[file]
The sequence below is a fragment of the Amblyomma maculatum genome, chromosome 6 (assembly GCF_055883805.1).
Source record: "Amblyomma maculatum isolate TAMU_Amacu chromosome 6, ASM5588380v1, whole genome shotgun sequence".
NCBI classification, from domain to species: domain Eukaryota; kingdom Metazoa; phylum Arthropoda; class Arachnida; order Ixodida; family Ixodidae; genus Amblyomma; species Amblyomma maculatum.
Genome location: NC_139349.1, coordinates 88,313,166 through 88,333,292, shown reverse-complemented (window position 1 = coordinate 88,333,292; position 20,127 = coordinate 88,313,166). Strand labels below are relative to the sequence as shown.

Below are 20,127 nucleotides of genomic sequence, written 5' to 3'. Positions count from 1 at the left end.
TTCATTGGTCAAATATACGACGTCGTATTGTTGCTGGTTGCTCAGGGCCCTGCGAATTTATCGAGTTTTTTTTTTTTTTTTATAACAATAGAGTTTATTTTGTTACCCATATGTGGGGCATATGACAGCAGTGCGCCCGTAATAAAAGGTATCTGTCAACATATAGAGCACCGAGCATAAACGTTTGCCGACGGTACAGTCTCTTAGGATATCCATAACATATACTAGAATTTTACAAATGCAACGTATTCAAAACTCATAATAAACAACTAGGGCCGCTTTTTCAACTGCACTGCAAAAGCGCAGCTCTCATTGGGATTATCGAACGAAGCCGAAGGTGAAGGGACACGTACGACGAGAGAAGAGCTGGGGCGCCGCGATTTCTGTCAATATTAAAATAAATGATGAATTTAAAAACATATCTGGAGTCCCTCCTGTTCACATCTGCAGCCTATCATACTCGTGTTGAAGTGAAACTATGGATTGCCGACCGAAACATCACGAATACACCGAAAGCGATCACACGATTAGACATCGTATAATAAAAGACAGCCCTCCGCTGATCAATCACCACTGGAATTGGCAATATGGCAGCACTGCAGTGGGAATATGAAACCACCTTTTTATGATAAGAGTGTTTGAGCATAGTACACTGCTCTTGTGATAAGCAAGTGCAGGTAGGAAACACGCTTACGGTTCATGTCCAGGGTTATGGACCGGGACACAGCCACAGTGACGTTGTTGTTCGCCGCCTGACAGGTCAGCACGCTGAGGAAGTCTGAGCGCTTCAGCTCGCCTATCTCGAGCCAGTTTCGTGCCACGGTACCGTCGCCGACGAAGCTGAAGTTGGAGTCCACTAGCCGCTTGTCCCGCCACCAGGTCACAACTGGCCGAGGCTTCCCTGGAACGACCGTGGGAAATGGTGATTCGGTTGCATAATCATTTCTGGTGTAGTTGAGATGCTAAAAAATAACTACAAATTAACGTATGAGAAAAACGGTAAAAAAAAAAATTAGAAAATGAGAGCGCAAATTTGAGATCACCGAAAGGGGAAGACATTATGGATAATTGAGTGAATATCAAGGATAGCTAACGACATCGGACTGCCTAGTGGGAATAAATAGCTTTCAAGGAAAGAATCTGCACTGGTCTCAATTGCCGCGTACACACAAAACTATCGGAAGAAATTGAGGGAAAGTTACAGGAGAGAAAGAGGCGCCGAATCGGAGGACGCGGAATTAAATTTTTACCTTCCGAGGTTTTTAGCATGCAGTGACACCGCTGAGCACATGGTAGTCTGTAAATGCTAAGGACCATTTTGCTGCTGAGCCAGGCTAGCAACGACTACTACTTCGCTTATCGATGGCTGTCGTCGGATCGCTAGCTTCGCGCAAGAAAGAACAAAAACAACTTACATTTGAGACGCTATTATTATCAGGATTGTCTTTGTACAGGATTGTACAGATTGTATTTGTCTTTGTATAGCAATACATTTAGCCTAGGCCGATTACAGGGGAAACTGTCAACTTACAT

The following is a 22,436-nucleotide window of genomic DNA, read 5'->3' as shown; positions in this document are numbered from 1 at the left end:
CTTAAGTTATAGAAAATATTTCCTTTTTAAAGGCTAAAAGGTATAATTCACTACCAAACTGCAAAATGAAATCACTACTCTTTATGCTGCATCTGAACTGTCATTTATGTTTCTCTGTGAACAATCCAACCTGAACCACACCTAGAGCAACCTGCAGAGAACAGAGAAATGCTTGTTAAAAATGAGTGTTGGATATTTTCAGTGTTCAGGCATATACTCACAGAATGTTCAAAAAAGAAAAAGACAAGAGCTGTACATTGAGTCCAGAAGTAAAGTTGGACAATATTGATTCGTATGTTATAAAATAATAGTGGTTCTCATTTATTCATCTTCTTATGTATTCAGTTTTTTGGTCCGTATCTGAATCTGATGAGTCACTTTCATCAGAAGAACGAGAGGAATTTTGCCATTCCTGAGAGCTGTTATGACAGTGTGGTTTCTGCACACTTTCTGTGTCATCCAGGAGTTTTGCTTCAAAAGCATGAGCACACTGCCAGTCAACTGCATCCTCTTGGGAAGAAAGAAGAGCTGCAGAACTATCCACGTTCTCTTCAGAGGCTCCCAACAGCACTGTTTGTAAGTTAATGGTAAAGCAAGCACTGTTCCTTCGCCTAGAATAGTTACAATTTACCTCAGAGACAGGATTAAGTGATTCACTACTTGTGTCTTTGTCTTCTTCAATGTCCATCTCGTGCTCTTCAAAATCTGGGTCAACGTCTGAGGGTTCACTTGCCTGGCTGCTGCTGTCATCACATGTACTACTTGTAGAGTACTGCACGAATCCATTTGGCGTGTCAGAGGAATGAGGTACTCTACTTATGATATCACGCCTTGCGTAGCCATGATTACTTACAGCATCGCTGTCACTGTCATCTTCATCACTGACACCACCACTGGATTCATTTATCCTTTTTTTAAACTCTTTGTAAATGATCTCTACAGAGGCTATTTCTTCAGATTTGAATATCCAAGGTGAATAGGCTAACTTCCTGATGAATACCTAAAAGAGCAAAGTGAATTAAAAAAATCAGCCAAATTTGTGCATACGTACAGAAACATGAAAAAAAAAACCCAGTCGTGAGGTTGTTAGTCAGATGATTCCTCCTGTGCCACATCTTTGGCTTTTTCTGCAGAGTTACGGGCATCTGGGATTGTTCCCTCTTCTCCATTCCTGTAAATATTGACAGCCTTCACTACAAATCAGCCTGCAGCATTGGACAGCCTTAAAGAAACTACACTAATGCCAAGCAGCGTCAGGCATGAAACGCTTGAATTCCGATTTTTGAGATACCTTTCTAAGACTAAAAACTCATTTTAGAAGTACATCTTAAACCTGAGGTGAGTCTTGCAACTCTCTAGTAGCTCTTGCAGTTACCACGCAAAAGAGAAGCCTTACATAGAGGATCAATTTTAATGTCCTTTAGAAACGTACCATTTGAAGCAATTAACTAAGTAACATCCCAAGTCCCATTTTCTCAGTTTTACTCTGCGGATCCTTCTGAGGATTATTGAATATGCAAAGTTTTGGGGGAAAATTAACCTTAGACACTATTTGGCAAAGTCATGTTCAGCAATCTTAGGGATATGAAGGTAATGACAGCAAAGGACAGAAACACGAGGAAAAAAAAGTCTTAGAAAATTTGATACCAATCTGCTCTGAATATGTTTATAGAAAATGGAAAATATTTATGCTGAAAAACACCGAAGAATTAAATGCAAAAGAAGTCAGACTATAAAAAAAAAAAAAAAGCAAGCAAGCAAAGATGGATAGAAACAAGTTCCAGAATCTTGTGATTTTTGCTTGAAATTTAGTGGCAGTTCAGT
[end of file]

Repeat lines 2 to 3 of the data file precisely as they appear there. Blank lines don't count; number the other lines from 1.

Source record: "Amblyomma maculatum isolate TAMU_Amacu chromosome 6, ASM5588380v1, whole genome shotgun sequence".
NCBI classification, from domain to species: domain Eukaryota; kingdom Metazoa; phylum Arthropoda; class Arachnida; order Ixodida; family Ixodidae; genus Amblyomma; species Amblyomma maculatum.